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Levin, Henry L

Formal Title:

Senior Investigator

Responsibilities:

Head of the research program that studies the impact and function of transposable elements.

Phone:

301-402-4281

Email:

levinh@mail.nih.gov

Address:

18T CENTER DR Room 106, MSC 5431
Bethesda Md 20892-5431
For FedEx use:
Bethesda Md 20892

Topics in my portfolio:

Biosketch:

 

INSTITUTION AND LOCATION

DEGREE

(if applicable)

MM/YY

FIELD OF STUDY

Oberlin College, Oberlin

B.A.

5/81

Chemistry

University of California, Berkeley

Ph.D.

3/87

Molecular Biology

Johns Hopkins School of Medicine

Postdoctoral

11/92

Molecular Biology

 

 

 

 

 

 

 

 

 

 

Personal Statement

 

Henry Levin heads the Section on Eukaryotic Transposable Elements in the Eunice Kennedy Shriver National Institute of Child Health and Human Development, NIH, which analyzes LTR retrotransposons as a model for the replication of retroviruses. Levin’s studies of LTR retrotransposons in fission yeast identified mechanistic details of particle formation, reverse transcription, and integration.  Recently, the laboratory demonstrated that Tf1 integration occurs primarily at promoters and used ultra-high throughput sequencing to generate a saturated map of sites targeted by Tf1. Dr. Levin has organized several conferences and symposia transposon biology and retrovirus replication.  With in the last year he has been a principal co-organizer for the ASM sponsored International Conference on Mobile DNA and the Retrovirus Meeting held at the Cold Spring Harbor Laboratories.  In 2009 he edited a special issue of the journal Methods on Transposon Technology and in 2011 he published a review of Transposon Biology in Nature Reviews Genetics. In 2011 Dr. Levin received the NIH Graduate Student Outstanding Mentor Award. 

 

Publications (PubMed):

Epigenetic Regulation of Condensin-Mediated Genome Organization during the Cell Cycle and upon DNA Damage through Histone H3 Lysine 56 Acetylation.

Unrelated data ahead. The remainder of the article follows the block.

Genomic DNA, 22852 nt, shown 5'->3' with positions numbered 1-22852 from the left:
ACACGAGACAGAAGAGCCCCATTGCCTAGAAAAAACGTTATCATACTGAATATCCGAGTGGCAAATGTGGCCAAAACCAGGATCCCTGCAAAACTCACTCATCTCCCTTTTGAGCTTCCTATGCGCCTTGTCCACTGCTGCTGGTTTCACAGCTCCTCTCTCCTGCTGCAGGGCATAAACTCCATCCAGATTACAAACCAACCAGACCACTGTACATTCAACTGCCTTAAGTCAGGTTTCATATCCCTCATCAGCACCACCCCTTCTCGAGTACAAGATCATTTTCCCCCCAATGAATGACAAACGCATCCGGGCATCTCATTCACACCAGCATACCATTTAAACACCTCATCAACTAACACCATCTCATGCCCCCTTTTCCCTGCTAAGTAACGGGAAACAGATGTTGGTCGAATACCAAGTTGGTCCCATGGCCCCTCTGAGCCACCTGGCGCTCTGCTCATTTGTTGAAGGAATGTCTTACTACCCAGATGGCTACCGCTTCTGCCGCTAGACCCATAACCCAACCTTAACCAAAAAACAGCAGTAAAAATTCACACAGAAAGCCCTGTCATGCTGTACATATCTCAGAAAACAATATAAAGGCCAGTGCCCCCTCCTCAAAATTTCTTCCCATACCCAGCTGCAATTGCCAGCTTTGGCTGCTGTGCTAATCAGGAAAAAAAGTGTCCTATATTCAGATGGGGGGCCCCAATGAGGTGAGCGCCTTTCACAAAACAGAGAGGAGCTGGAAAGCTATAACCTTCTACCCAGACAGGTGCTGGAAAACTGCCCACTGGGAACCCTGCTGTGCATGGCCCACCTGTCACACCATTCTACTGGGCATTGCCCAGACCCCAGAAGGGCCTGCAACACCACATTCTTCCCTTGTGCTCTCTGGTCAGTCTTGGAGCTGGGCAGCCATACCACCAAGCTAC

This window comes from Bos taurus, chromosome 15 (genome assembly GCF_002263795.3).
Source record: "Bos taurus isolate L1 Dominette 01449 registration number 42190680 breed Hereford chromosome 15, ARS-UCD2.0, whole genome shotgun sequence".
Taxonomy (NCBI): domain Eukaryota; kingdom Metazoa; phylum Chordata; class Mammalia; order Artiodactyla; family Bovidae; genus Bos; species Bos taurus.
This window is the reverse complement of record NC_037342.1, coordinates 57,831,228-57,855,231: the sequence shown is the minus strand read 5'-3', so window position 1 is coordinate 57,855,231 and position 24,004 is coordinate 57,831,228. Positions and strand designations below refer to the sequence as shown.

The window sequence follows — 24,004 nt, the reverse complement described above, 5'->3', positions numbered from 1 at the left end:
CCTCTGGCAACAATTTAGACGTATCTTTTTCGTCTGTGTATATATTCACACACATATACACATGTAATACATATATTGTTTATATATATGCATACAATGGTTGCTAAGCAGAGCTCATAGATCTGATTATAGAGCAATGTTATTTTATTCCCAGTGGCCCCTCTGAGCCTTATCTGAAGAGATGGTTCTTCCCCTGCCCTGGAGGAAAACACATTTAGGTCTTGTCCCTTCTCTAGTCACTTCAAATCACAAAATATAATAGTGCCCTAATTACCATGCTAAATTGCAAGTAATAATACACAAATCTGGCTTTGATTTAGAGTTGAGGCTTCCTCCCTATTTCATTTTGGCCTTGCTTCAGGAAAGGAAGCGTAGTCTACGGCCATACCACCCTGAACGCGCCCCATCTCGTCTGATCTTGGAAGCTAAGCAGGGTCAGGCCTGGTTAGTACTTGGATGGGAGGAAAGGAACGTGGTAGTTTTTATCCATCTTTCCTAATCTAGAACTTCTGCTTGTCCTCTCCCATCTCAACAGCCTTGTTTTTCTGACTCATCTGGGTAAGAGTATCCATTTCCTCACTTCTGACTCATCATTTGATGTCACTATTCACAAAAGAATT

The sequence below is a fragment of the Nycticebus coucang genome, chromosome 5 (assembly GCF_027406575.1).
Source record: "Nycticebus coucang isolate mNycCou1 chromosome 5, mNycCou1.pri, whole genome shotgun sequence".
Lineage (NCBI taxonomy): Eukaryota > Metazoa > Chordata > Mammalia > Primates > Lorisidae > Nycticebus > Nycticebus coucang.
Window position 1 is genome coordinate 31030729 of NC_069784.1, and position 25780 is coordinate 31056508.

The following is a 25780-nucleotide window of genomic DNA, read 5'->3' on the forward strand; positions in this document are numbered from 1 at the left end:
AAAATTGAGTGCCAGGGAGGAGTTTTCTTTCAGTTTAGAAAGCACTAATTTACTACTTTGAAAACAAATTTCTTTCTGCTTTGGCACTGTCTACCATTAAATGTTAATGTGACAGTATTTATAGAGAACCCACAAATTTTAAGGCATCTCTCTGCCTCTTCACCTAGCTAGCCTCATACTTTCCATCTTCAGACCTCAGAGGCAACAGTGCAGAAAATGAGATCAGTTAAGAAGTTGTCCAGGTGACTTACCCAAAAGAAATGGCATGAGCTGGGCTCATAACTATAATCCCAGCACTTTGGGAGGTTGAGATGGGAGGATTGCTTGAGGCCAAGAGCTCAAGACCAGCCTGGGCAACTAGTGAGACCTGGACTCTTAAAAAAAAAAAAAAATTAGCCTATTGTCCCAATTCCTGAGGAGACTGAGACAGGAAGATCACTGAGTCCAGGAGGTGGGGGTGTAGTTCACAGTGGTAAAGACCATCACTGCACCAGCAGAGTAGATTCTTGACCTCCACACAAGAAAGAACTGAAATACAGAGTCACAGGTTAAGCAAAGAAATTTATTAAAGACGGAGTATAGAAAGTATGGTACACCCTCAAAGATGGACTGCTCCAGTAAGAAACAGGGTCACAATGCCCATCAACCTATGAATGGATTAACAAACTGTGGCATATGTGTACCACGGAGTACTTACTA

Dynamic interactions between transposable elements and their hosts.
Comparative functional genomics of the fission yeasts.
Determinants that specify the integration pattern of retrotransposon Tf1 in the fbp1 promoter of Schizosaccharomyces pombe.
High-throughput sequencing of retrotransposon integration provides a saturated profile of target activity in Schizosaccharomyces pombe.
The Hermes transposon of Musca domestica and its use as a mutagen of Schizosaccharomyces pombe.
The chromodomain of Tf1 integrase promotes binding to cDNA and mediates target site selection.
Retrotransposon Tf1 is targeted to Pol II promoters by transcription activators.
The GP(Y/F) domain of TF1 integrase multimerizes when present in a fragment, and substitutions in this domain reduce enzymatic activity of the full-length protein.
Chromodomains direct integration of retrotransposons to heterochromatin.
Host genome surveillance for retrotransposons by transposon-derived proteins.
The hermes transposon of Musca domestica is an efficient tool for the mutagenesis of Schizosaccharomyces pombe.
Stress management: how cells take control of their transposons.
The self primer of the long terminal repeat retrotransposon Tf1 is not removed during reverse transcription.
Specific recognition and cleavage of the plus-strand primer by reverse transcriptase.
The integrase of the long terminal repeat-retrotransposon tf1 has a chromodomain that modulates integrase activities.
The long terminal repeat-containing retrotransposon Tf1 possesses amino acids in gag that regulate nuclear localization and particle formation.
Retrotransposons and their recognition of pol II promoters: a comprehensive survey of the transposable elements from the complete genome sequence of Schizosaccharomyces pombe.
Vision National Institutes of Health Home BOND National Institues of Health Home Home Storz Lab: Section on Environmental Gene Regulation Home Machner Lab: Unit on Microbial Pathogenesis Home Division of Intramural Population Health Research Home Bonifacino Lab: Section on Intracellular Protein Trafficking Home Lilly Lab: Section on Gamete Development Home Lippincott-Schwartz Lab: Section on Organelle Biology